Sin has been loosely defined as “missing the mark.”  I suppose that definition works, except that the English connotation is that it doesn’t matter what the action is: if it misses the mark, it’s all the same. After all, James 2 tells us that if we are guilty of one sin, we are guilty of all.  This passage is severely misunderstood, just like Matthew 4:21 was not intended to communicate that lust in the mind is as bad as acting on adultery.  All sin separates us from God.  Certainly.  But not all sin is created equal.  It takes a little more time in the gutter before someone is willing to move from hating their boss to actually getting up and murdering them.  Or the man who entertains a prohibited fantasy about a coworker: that man needs God’s forgiveness just as much as the adulterer, but the time it takes to get from one to the other is the difference between learning to control your thoughts and losing your pastorate.  The difference between hating someone and murdering them is you go to jail if you murder someone.


The next issue that must be dissected is whether being forgiven of the divine penalty of sin precludes us from consequences in ministry.  Our text will be the 1 Timothy 3 qualifications for eldership.


This is a true saying, If a man desire the office of a bishop, he desireth a good work. A bishop then must be blameless, the husband of one wife, vigilant, sober, of good behaviour, given to hospitality, apt to teach; Not given to wine, no striker, not greedy of filthy lucre; but patient, not a brawler, not covetous; One that ruleth well his own house, having his children in subjection with all gravity; (For if a man know not how to rule his own house, how shall he take care of the church of God?) Not a novice, lest being lifted up with pride he fall into the condemnation of the devil. Moreover he must have a good report of them which are without; lest he fall into reproach and the snare of the devil.                                                                                                                1 Timothy 3:1-7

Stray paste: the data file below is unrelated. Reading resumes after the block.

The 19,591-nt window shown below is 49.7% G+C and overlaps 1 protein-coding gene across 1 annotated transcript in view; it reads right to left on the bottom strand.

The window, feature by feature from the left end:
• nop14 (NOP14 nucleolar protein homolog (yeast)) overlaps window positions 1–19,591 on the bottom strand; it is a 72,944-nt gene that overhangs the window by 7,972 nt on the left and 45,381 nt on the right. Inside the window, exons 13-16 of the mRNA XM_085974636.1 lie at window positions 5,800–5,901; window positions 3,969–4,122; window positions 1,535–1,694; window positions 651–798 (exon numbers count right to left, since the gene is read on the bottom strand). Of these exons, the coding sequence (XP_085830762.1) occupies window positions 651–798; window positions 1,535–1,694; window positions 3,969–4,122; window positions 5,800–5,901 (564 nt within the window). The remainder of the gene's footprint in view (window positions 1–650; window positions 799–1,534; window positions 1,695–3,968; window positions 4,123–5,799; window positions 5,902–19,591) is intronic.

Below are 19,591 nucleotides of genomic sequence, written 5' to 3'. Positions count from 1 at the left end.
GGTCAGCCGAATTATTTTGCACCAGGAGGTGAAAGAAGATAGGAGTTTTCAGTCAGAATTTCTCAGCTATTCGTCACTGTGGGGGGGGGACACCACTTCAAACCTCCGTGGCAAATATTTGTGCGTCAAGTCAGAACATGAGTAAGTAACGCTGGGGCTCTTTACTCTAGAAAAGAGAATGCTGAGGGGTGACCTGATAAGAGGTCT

If God’s forgiveness meant the sin never originally occurred, then this list of qualifications is essentially nullified, especially the notion of being beyond reproach.  Throughout our history, the pulpit has been understood to be a place that is to be revered.  There has always been an understanding that the sanctity of preaching needed to be preserved, and Paul’s qualification that a man be “beyond reproach” was indicative of that need.  To be beyond reproach means that the world cannot look in and tear apart the credibility of the man behind the pulpit because of his past life.  If the world could look in and say “that man has always been a thief among us: how foolish that he is now behind a pulpit” is to fall into reproach by not having a good report of them which are without.  Certainly, Paul’s stipulation that such a man be above this sort of reputation is proof that our sin being “under the blood” is not the same thing as being “beyond reproach.” 


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Forgiveness is not a Get-Out-Of-Jail-Free Card, Part 3 OF 5: NEW Testament

This is a five part series, authored by Brandon. Please read Part 1 and Part 2.


Let us move on to the New Testament to determine if God’s forgiveness changed in any way to mean “it never happened” after the cross.  As an example to stimulate our brains, how could God have inspired the recording of Peter’s denial of Christ in the Gospels thirty years after the fact if He had forgotten that it happened?  Food for thought.  The Old Testament and the New Testament act in harmony, and New Testament writers frequently quote from the Old Testament.  For example, Paul quotes David when he writes “Blessed is the man to whom the LORD shall not impute sin” (Romans 4:8, Psalm 32:2).  In such a case, the same exegetical principle applies: unless specifically stated by the New Testament author, the meaning of Romans 4:8 must mean what it meant in Psalm 32:2.  Paul understood David’s context, and quoted it within that context.  As a point of clarification, I understand that God wrote Romans 4 and Psalm 32 through Paul and David: the hermeneutical principle is that the Word is divinely inspired, but the authors could not lay aside their faculties while writing.  God did not set aside Paul’s deliberate thoughts when he penned Romans 4 just as He did not overtake David’s hand when he penned Psalm 32.  This means that David had a specific meaning in mind and Paul wanted to convey that meaning to his audience.  I don’t want to belabor the point, but what I am trying to say is that the doctrine of justification via imputation must be informed by understanding what David meant when he wrote “impute.”